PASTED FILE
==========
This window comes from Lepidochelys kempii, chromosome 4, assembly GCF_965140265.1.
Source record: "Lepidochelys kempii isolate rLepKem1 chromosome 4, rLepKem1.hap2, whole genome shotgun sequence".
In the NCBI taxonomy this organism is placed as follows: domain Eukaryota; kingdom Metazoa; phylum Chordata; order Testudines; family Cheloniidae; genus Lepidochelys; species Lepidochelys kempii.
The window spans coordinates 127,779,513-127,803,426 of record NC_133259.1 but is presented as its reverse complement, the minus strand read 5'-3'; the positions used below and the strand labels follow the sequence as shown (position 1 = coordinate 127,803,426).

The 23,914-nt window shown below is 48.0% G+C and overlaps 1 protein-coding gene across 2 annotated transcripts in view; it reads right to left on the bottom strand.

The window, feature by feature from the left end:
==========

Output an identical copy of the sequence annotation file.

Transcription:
This window comes from Lepidochelys kempii, chromosome 4, assembly GCF_965140265.1.
Source record: "Lepidochelys kempii isolate rLepKem1 chromosome 4, rLepKem1.hap2, whole genome shotgun sequence".
In the NCBI taxonomy this organism is placed as follows: domain Eukaryota; kingdom Metazoa; phylum Chordata; order Testudines; family Cheloniidae; genus Lepidochelys; species Lepidochelys kempii.
The window spans coordinates 127,779,513-127,803,426 of record NC_133259.1 but is presented as its reverse complement, the minus strand read 5'-3'; the positions used below and the strand labels follow the sequence as shown (position 1 = coordinate 127,803,426).

The 23,914-nt window shown below is 48.0% G+C and overlaps 1 protein-coding gene across 2 annotated transcripts in view; it reads right to left on the bottom strand.

The window, feature by feature from the left end: